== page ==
• Fill each of the tubes with the indicated amount of water:
– P1000 pipette (dial set to 1.00) with a blue tip attached
Add 1 ml Reaction Buffer to each of the four tubes; P1000 set to 1000 μl
Add 1 ml of DCPIP to each tube.
To Tube #4, add 0.50 ml of your assigned herbicide.
Add a small piece of Parafilm to seal the top of each tube, and invert several
times to mix.
• Visually inspect the height of the liquid in each of the four tubes; they should all
be the same if you pipette your ingredients correctly; they should also all have the
same bluish color.
• Wrap the tube to be kept in the dark (Tube #2) in foil to block out incident light.
Start your experiment
• At Time = 0 (check the clock time or start a timer), add 300 µL of
the chloroplast preparation to your Tube. Immediately cover with
Parafilm and invert/mix the contents.
• As soon as possible after adding chloroplasts to your tube and
mixing, measure the % Transmission of the Tube in the spec.
Record the Time and the %T in Table 6.3.
• For Tubes #1, #3, and #4, place the Tubes under the light provided
on your lab bench. Keep Tube #2 in darkness (wrapped in foil).
• Each person in your group should do one Tube (stagger 5 min):
– Note exact time chloroplasts were added,
– Note time at which each measurement was made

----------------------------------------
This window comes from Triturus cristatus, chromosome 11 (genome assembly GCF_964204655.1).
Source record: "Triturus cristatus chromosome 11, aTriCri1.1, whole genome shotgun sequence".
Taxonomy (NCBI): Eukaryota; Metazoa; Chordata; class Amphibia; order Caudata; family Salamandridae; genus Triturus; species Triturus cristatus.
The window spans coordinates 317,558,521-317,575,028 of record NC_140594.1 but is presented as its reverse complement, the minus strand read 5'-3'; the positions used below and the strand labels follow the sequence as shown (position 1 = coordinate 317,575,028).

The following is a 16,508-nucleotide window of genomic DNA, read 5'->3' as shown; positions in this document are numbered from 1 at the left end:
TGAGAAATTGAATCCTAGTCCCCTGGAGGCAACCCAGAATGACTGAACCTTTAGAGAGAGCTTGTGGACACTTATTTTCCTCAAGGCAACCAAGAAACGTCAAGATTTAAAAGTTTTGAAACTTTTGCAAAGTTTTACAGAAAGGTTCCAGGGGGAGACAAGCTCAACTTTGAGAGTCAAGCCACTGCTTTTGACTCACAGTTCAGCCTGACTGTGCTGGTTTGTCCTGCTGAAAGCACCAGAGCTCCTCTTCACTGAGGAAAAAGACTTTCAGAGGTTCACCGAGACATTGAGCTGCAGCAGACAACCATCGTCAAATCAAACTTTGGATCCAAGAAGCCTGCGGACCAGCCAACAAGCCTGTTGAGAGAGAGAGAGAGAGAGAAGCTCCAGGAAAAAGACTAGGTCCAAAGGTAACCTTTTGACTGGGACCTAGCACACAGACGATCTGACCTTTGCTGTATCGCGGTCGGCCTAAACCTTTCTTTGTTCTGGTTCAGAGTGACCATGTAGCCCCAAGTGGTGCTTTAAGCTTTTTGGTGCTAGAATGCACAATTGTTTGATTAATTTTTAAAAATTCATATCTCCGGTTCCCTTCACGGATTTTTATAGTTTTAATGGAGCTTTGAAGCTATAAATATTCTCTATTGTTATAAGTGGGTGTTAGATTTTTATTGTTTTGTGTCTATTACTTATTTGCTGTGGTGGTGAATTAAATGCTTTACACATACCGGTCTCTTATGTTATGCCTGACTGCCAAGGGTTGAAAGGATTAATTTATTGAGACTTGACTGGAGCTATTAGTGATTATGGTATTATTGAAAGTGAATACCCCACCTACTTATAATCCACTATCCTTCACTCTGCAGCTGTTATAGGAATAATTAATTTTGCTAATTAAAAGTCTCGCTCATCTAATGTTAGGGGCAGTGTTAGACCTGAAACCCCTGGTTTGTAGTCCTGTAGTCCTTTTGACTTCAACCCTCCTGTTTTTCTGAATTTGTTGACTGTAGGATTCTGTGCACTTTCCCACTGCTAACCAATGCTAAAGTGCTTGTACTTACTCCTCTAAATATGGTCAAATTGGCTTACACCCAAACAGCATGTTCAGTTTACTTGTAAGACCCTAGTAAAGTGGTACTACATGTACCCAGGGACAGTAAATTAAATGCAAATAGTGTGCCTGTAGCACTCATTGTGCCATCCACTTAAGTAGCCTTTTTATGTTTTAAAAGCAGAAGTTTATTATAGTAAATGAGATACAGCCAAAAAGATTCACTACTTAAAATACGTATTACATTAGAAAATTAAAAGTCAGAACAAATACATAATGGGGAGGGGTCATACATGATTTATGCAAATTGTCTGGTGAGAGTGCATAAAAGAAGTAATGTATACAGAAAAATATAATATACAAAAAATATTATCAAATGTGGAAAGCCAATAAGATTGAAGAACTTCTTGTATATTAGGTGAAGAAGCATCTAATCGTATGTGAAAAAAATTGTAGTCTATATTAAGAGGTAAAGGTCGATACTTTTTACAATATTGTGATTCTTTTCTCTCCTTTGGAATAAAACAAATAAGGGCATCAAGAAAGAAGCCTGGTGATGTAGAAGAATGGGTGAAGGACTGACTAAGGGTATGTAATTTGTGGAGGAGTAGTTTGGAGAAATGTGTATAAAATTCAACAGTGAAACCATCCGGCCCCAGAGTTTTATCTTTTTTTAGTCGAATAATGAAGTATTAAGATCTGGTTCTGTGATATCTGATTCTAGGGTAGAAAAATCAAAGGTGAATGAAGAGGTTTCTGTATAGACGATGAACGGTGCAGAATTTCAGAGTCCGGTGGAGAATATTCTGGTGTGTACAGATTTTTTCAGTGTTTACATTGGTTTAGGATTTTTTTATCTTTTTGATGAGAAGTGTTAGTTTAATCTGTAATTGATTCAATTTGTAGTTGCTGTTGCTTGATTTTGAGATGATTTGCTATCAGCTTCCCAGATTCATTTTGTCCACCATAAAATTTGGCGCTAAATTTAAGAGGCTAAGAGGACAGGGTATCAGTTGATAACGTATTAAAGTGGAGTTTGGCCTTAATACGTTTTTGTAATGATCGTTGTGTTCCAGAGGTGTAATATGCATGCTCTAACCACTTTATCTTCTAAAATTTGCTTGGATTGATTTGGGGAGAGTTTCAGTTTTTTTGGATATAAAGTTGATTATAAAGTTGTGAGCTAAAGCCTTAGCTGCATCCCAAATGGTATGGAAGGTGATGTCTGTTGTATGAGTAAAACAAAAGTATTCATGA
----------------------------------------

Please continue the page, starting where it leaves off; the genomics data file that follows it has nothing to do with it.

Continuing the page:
– Record Time and %T.
• Repeat your measurement of the %T at various times from 1 to 16
• Be sure the dark Tube #2 is returned into foil after each
Data collection
Table 2
% Transmission measurements
Tube 1
Time (min)
Tube 2
Tube 3
Tube 4
No C'plasts Dark C'plasts Light C'plasts C'plasts +
Data analysis with Excel
Write up answers to questions
Compare the time course you obtained for samples with no chloroplasts
with that of chloroplasts in the light. What happened to the absorbance
at 600 nm in the tubes with chloroplasts? What specifically is occurring
at the level of individual molecules to produce the effects you have
Compare the time course for samples with chloroplasts kept in light
versus those kept in darkness. Explain what is happening at the
molecular level and how it produced the observed results.
Each lab group tested a different herbicide to determine if it inhibited
photosynthetic redox reactions. Consult with the other groups in the lab:
Which compound(s) appear to inhibit electron transport? Which do not?
If more than one altered electron transport, rank them in relative order
of inhibition.
Some of the herbicides you tested might not have affected electron
transport. What are some other potential targets for herbicides? (Hint:
Most commercially available herbicides are not particularly toxic to
animals because they interfere with processes that are unique to plants.)
What other environmental factors or conditions do you think could
increase or decrease the rate of redox reactions by chloroplasts? What is
your rationale?
Create your own experiment…
• Discuss potential experiments
• Consult with faculty/TA about your proposed
• Fill out “My proposed experiment” form and
turn it in before leaving